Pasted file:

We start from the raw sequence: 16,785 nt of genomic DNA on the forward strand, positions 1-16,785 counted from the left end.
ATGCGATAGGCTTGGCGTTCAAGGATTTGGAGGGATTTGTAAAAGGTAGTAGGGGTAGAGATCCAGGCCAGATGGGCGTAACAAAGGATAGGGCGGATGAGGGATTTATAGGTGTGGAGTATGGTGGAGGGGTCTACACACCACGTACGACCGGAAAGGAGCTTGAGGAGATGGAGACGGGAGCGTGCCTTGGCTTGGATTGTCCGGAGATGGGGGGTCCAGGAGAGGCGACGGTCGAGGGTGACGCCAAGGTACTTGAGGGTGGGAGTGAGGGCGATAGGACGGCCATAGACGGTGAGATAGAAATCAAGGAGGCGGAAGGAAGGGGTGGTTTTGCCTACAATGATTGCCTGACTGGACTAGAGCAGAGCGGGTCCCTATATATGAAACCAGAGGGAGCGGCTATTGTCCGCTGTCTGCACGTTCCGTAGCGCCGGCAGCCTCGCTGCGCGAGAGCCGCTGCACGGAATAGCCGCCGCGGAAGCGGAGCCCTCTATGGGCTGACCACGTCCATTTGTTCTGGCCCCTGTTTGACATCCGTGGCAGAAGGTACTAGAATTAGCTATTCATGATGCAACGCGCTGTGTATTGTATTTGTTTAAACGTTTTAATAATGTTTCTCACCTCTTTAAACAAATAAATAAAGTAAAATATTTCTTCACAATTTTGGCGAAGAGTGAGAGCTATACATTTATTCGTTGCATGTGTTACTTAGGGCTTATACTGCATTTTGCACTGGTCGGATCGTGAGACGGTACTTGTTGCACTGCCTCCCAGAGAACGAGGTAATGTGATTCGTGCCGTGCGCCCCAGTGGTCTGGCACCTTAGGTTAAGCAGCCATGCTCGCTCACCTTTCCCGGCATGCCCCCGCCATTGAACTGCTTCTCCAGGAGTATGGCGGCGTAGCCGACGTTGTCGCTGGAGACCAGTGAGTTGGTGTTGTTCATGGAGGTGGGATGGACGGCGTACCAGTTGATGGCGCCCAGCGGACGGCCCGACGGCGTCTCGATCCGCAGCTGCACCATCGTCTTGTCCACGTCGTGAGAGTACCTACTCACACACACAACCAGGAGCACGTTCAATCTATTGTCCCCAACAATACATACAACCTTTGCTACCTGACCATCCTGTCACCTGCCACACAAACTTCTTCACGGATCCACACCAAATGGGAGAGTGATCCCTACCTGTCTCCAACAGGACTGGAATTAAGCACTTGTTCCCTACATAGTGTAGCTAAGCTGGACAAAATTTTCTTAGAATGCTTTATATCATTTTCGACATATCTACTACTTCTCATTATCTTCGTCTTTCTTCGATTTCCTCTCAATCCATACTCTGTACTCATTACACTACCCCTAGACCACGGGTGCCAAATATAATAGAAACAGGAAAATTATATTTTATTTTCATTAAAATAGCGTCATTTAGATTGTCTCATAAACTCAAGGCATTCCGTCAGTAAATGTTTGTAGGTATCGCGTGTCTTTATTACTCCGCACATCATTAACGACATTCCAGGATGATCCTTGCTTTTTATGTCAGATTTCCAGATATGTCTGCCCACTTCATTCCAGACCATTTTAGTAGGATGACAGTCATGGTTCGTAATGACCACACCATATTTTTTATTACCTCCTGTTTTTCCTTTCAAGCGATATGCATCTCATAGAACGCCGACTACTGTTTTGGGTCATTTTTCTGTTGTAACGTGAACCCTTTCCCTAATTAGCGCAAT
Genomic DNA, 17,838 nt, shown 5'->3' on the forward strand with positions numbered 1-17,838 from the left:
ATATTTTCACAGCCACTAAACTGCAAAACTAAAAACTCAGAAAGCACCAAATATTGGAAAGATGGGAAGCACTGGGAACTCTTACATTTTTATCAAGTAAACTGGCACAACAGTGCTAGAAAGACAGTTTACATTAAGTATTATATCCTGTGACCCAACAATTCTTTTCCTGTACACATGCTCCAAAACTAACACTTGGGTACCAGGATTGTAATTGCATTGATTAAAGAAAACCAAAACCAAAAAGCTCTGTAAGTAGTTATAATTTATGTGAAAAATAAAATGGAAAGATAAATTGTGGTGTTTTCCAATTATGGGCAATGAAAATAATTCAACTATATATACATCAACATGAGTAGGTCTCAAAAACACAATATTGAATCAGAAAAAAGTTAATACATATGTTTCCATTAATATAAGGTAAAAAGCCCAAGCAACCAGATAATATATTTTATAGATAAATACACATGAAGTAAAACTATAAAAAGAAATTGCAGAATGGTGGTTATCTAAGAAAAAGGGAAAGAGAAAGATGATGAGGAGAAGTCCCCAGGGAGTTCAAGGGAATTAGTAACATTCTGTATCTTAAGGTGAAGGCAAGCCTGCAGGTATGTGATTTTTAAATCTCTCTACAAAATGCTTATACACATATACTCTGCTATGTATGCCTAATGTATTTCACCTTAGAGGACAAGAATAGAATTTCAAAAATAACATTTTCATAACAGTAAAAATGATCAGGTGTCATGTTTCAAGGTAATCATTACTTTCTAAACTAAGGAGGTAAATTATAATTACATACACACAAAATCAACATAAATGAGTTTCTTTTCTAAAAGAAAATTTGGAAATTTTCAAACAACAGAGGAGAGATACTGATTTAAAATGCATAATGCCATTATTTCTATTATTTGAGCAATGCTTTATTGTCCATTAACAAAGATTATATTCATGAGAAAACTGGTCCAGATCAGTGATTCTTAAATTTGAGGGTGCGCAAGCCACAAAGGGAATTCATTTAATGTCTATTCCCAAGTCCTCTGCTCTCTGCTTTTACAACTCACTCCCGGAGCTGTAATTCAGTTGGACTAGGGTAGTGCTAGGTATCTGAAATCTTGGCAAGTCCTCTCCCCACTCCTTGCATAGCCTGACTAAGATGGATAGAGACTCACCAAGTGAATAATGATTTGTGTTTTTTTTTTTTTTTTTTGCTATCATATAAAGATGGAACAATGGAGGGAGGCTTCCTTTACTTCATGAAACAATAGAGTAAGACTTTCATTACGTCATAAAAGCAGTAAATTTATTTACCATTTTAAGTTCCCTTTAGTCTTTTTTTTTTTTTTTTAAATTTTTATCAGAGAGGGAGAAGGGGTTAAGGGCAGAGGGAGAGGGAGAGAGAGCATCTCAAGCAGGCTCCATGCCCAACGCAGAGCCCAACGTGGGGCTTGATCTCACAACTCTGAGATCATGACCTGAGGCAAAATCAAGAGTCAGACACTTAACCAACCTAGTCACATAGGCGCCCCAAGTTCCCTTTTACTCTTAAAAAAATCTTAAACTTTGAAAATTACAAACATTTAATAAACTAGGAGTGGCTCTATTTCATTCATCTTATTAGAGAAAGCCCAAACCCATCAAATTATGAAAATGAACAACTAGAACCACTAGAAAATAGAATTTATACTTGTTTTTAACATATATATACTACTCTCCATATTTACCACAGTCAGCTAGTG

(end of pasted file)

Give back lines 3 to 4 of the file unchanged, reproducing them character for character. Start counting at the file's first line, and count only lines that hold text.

Genomic DNA, 17,838 nt, shown 5'->3' on the forward strand with positions numbered 1-17,838 from the left:
ATATTTTCACAGCCACTAAACTGCAAAACTAAAAACTCAGAAAGCACCAAATATTGGAAAGATGGGAAGCACTGGGAACTCTTACATTTTTATCAAGTAAACTGGCACAACAGTGCTAGAAAGACAGTTTACATTAAGTATTATATCCTGTGACCCAACAATTCTTTTCCTGTACACATGCTCCAAAACTAACACTTGGGTACCAGGATTGTAATTGCATTGATTAAAGAAAACCAAAACCAAAAAGCTCTGTAAGTAGTTATAATTTATGTGAAAAATAAAATGGAAAGATAAATTGTGGTGTTTTCCAATTATGGGCAATGAAAATAATTCAACTATATATACATCAACATGAGTAGGTCTCAAAAACACAATATTGAATCAGAAAAAAGTTAATACATATGTTTCCATTAATATAAGGTAAAAAGCCCAAGCAACCAGATAATATATTTTATAGATAAATACACATGAAGTAAAACTATAAAAAGAAATTGCAGAATGGTGGTTATCTAAGAAAAAGGGAAAGAGAAAGATGATGAGGAGAAGTCCCCAGGGAGTTCAAGGGAATTAGTAACATTCTGTATCTTAAGGTGAAGGCAAGCCTGCAGGTATGTGATTTTTAAATCTCTCTACAAAATGCTTATACACATATACTCTGCTATGTATGCCTAATGTATTTCACCTTAGAGGACAAGAATAGAATTTCAAAAATAACATTTTCATAACAGTAAAAATGATCAGGTGTCATGTTTCAAGGTAATCATTACTTTCTAAACTAAGGAGGTAAATTATAATTACATACACACAAAATCAACATAAATGAGTTTCTTTTCTAAAAGAAAATTTGGAAATTTTCAAACAACAGAGGAGAGATACTGATTTAAAATGCATAATGCCATTATTTCTATTATTTGAGCAATGCTTTATTGTCCATTAACAAAGATTATATTCATGAGAAAACTGGTCCAGATCAGTGATTCTTAAATTTGAGGGTGCGCAAGCCACAAAGGGAATTCATTTAATGTCTATTCCCAAGTCCTCTGCTCTCTGCTTTTACAACTCACTCCCGGAGCTGTAATTCAGTTGGACTAGGGTAGTGCTAGGTATCTGAAATCTTGGCAAGTCCTCTCCCCACTCCTTGCATAGCCTGACTAAGATGGATAGAGACTCACCAAGTGAATAATGATTTGTGTTTTTTTTTTTTTTTTTTGCTATCATATAAAGATGGAACAATGGAGGGAGGCTTCCTTTACTTCATGAAACAATAGAGTAAGACTTTCATTACGTCATAAAAGCAGTAAATTTATTTACCATTTTAAGTTCCCTTTAGTCTTTTTTTTTTTTTTTTAAATTTTTATCAGAGAGGGAGAAGGGGTTAAGGGCAGAGGGAGAGGGAGAGAGAGCATCTCAAGCAGGCTCCATGCCCAACGCAGAGCCCAACGTGGGGCTTGATCTCACAACTCTGAGATCATGACCTGAGGCAAAATCAAGAGTCAGACACTTAACCAACCTAGTCACATAGGCGCCCCAAGTTCCCTTTTACTCTTAAAAAAATCTTAAACTTTGAAAATTACAAACATTTAATAAACTAGGAGTGGCTCTATTTCATTCATCTTATTAGAGAAAGCCCAAACCCATCAAATTATGAAAATGAACAACTAGAACCACTAGAAAATAGAATTTATACTTGTTTTTAACATATATATACTACTCTCCATATTTACCACAGTCAGCTAGTG